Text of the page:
There are some physical gestures adopted by Jews during various prayers and worship. On the Day of Atonement whilst reciting the opening verse of the Shema, the eyes are covered to remove distractions.
As death approaches, those gathered recite some passages from the Torah and end with the opening words of the Shema. In this way the dying person is helped to affirm their faith in the oneness of God. It is worth noting that the Shema may be recited in Hebrew and in other languages too.
The Shema has three paragraphs. The English translation is provided with an explanation of what it might mean to some Jews, how they might put it into practice and what they could learn from it.
Hear O Israel, the Lord is our God, the Lord is One (Deuteronomy, 6.4)
From this, Jews learn to be attentive to the Torah so that God’s commands are with them. It also means their religion is monotheistic. Moreover, a closer examination reveals God as addressing Israel rather than Israel addressing God, thus Jews make claims of a reciprocal relationship because God chose them, and consequently, they believe God cannot ignore them.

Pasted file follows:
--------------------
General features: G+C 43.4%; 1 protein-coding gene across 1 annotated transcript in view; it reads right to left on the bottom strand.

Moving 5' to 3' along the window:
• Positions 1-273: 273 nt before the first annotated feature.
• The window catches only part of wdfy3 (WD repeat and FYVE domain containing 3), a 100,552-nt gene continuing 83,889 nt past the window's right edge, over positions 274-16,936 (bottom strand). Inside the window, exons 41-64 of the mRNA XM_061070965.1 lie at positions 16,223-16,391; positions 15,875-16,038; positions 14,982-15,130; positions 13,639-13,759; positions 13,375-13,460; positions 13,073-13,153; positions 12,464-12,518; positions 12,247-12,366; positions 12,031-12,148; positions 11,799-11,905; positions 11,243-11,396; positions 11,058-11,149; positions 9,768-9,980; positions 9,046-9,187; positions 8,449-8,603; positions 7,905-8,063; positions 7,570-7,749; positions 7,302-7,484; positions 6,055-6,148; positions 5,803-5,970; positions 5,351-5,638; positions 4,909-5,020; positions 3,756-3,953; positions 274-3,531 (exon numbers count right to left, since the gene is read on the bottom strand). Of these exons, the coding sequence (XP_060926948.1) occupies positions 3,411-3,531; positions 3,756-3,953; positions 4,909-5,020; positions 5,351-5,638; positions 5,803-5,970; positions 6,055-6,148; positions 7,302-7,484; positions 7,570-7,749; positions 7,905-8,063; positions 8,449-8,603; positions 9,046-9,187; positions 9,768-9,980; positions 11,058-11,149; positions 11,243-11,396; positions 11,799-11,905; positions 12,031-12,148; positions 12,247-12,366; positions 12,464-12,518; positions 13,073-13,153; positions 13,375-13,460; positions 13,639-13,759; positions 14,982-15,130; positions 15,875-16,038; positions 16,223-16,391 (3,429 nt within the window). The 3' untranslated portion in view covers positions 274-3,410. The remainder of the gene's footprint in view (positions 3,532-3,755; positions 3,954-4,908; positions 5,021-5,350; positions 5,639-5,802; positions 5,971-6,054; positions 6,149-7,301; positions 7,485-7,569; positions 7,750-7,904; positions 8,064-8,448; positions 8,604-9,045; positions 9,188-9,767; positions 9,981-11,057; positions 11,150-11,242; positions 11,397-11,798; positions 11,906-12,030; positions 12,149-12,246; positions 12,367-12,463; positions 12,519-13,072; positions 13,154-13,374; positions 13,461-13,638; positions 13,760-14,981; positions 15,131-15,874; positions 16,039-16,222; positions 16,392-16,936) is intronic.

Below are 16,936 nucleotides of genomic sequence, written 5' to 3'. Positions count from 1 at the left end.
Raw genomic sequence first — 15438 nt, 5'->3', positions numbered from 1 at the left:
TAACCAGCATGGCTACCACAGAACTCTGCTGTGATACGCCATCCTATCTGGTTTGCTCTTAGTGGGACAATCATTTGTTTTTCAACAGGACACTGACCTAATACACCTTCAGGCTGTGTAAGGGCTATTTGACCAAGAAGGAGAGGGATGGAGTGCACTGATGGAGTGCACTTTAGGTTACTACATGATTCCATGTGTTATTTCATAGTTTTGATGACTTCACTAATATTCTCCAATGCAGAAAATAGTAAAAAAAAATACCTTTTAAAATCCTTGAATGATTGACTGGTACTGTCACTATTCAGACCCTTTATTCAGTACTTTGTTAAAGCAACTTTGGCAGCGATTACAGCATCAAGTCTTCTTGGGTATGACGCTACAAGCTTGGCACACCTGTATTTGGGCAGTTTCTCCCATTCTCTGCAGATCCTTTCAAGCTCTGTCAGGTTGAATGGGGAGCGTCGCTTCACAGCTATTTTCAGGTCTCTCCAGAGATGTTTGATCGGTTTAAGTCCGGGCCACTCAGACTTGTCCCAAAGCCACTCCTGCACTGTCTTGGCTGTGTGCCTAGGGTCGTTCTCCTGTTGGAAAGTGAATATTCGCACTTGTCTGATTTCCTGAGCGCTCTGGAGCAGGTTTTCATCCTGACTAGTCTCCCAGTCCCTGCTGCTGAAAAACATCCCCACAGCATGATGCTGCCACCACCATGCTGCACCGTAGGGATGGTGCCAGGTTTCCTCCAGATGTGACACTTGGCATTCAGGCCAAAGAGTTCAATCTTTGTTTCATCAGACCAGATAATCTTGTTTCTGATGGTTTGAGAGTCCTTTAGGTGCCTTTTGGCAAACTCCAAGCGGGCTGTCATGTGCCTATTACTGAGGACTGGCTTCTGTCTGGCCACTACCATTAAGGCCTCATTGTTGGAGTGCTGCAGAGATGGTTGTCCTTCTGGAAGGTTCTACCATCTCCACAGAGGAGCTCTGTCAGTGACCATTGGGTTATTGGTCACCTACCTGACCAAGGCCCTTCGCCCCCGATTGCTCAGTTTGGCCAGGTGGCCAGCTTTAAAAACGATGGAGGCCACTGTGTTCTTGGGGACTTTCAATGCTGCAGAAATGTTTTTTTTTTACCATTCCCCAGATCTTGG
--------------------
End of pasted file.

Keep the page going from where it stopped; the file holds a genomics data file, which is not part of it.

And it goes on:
Blessed is His name, whose glorious kingdom is forever and ever
This phrase does not appear in the Torah and is attributed to Jacob. Since he had whispered it, Jews whisper it as well. It tells the Jewish community to praise God. They know, through this, that God’s kingdom is everlasting. They recognise the holiness and greatness of God. It gives them hope too.
Love the Lord your God with all your heart, and all your soul, and all your might (Deuteronomy, 6.5)
The demand from God is unequivocal in this phrase: total obedience and wholehearted devotion and to remember God’s word. It implies that Jews be prepared to sacrifice everything. They are to love God with their might, heart and soul. God loves them; therefore, they too should have unflinching love for Him.
These words that I command you today shall be upon your heart (Deuteronomy, 6.6)
Jews learn to affirm these as laws and learn them orally. But there is also an emotional attachment. The heart is mentioned so that it can act as a guide following the dictum ‘in doing right follow your heart’, and in the heart should be the Torah.
Repeat them to your children, and talk about them when you sit in your home, and when you walk in the street; when you lie down, and when you rise up (Deuteronomy, 6.7)
This phrase gives adults the responsibility to pass on their faith to children, and this can take place in formal and informal settings. The key message is to keep it alive at all times. Literally, it means Jews should recite it every evening and morning.
Hold fast to them as a sign upon your hand, and let them be as reminders before your eyes (Deuteronomy, 6.8)